Home educated children and Child Benefit

Over on the EO list, a poor woman is currently shaking and unable to decide whether to scream or cry. A common enough experience indeed for those of us who have had dealings with Her Majesty's Revenue and Customs! She has been asked to provide evidence that the child for whom she is claiming Child Benefit actually exists and is resident in this country. This is a common enough event for many in the non-home educating community, for reasons which I shall explain. Few of them are traumatised by being asked questions in this way, unless they are in fact fiddling benefits. If only I had not been thrown off the EO list, I would be able to offer a few words of gentle advice and calm encouragement to this sad and vulnerable individual; something perhaps along the lines of shouting in her ear, 'WHAT THE HELL IS WRONG WITH YOU, YOU IDIOT??!!'

As anybody who has not just been revived after a fifty year long coma will be aware, the Coalition are trying to reduce the Child Benefit bill. There are two ways of doing this. One is to ensure that it is only given to people who are not earning so much that the odd £20 a week extra would make little difference to them. The other way is to cut back dramatically on the fiddles associated with this particular benefit. Working as I do with families in London's Inner City, many of whom are refugees and asylum seekers, I am more familiar than most with the scams which go on with Child Benefit. Those from West Africa seem to be among the worst offenders. They lend each other children, have clutches of birth certificates and other documents relating to children in Lagos, have different names according to whom they are dealing with and accuse anybody who asks too many questions of being racist towards them. And of course they forget how to speak English when pressed upon the whereabouts of the kids for whom they are claiming, pretending that they need Yoruba speaking interpreters. The way round some of this is to require not only a birth certificate or passport, but also objective evidence from other agencies that the child actually exists and is in this country. The easiest way is to ask for the name of the school which is being attended, since over 99% of children are at school.

The fear seems to be among some that the local authorities are ganging up with Her majesty's Revenue and Custom in order to track down children who are not at school and are also unknown to their local authority. The woman who posted on the EO list says that the clerical officer from HMRC to whom she spoke cited the Laming Report as the reason for these enquiries, but this sounds a bit odd. This enquiry took place over seven years ago. Even if the local authority were trying to trace children outside the school system, I hardly think that they would have been discussing the Laming Report with a minor clerk in this way.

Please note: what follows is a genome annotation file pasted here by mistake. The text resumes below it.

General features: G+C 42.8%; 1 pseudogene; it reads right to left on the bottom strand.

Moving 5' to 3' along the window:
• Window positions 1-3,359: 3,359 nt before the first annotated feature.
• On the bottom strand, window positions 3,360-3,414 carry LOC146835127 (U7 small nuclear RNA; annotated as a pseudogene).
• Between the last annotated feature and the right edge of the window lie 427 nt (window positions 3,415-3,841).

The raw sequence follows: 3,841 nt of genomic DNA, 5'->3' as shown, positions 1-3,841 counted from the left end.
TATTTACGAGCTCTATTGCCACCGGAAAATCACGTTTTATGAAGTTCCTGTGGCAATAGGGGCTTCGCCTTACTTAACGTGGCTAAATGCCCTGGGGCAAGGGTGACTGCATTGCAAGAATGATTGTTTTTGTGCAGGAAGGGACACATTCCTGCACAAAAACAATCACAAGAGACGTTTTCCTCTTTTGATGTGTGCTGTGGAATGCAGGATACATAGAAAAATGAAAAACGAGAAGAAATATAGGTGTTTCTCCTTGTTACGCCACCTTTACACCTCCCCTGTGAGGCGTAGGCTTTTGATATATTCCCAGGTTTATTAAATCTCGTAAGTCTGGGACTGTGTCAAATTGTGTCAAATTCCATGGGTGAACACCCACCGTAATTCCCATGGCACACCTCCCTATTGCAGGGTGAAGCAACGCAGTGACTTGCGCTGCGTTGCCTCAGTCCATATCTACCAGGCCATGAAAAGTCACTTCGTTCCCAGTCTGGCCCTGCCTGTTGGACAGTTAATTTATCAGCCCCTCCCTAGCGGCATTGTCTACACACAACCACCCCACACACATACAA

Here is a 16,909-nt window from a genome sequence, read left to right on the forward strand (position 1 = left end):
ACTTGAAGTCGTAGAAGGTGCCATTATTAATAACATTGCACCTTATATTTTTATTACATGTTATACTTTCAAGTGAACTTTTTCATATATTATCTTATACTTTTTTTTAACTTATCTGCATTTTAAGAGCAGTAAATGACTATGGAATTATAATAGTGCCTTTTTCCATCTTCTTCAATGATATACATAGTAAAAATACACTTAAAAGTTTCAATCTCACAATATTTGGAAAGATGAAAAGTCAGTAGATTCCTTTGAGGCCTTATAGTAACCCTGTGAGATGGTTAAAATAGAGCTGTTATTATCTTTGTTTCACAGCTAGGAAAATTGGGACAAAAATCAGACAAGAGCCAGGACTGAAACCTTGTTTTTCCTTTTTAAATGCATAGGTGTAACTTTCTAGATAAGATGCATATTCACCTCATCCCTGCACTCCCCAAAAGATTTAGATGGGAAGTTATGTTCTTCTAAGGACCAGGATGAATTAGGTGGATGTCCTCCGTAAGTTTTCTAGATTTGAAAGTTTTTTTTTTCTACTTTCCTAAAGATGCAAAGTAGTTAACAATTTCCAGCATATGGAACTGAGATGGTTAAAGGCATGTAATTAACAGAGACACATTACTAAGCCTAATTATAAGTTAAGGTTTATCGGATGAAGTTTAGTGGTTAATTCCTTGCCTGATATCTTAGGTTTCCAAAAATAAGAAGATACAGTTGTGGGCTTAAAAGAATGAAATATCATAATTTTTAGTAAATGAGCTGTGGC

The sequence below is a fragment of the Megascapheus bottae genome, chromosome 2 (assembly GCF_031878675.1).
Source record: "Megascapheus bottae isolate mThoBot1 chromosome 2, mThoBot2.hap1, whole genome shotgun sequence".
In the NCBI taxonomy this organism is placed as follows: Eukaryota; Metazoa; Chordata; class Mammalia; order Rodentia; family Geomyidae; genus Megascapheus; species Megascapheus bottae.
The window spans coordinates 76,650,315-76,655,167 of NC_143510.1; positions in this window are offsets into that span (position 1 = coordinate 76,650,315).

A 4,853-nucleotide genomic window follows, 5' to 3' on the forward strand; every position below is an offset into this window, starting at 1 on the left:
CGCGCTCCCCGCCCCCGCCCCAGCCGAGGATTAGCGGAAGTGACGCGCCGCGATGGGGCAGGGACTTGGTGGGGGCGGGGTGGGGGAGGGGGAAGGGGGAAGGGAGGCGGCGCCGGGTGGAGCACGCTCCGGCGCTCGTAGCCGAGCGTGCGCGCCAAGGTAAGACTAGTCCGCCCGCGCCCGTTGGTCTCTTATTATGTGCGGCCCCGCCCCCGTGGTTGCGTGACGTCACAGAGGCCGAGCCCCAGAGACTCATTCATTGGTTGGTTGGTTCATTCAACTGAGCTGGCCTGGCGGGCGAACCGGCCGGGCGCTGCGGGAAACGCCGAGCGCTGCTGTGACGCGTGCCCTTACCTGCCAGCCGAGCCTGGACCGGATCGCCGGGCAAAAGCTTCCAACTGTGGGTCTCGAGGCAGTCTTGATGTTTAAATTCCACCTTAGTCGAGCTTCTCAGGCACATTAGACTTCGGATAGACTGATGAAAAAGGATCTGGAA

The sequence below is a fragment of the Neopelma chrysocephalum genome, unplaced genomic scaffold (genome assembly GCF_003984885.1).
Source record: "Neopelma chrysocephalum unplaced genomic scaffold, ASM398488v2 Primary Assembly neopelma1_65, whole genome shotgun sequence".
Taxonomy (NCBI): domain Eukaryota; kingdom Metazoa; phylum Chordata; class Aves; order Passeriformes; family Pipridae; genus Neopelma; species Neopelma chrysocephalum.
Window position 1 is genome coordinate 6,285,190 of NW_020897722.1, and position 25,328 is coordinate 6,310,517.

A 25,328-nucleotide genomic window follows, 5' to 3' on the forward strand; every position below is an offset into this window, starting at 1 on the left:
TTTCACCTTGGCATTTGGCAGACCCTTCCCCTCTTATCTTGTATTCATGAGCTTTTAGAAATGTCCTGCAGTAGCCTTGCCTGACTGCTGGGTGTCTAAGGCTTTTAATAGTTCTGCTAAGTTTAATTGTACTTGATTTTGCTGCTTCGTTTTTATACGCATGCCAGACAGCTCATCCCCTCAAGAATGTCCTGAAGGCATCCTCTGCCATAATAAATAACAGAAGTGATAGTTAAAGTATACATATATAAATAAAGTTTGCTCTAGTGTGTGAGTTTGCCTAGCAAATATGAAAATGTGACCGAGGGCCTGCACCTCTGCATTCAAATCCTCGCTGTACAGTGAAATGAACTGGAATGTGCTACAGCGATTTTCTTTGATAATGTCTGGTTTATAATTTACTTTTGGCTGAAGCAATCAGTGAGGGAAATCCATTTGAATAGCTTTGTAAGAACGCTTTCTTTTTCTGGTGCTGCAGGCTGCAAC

The worst case scenario as far as I can see is that some parents might have their Child Benefit delayed for a few weeks. It is conceivable that they will also become known to their local authority. Let's keep a sense of perspective here; neither of these things is a disaster. Both have happened to me and I have so far managed not to shake, scream or cry about it! One of the irritating things during the recent talk of cutting Child Benefit to well-off families was that it was being referred to as a benefit 'paid to mothers'. It is not; it is paid to one of a child's parents. In the case of my youngest daughter, I have always been the parent to whom it is paid. Over the years, I have had endless trouble from Her Majesty's Revenue and Customs about this. They seem to find something unnatural and downright fishy about the idea of a father claiming Child Benefit and I have had a good deal more than the two telephone calls which the woman on the EO list complains of!

When we moved to Essex, we never got round to notifying the local authority of the fact that we had a child who was being educated at home and it was not until a couple of years after we moved that a truancy patrol stopped us and we became known. This was not of course a catastrophe; certainly not something to start shaking and crying about. I do wish that people would maintain a level head about these matters. Being asked questions about one's Child Benefit is increasingly likely to happen now as attempts are made to reduce the amount spent on this benefit. Local authorities finding out about more and more home educated children is also likely to happen. Neither of these are anything to get worked up about. At worst they are irritations of the sort that everybody has to put up with these days and I honestly do not see why some home educating parents have to make so much of these minor inconveniences. It does rather give the impression of a community of hysterical people, ready to have a fit of the vapours at the least excuse and always willing to row with anybody who asks any questions about their families or lifestyle.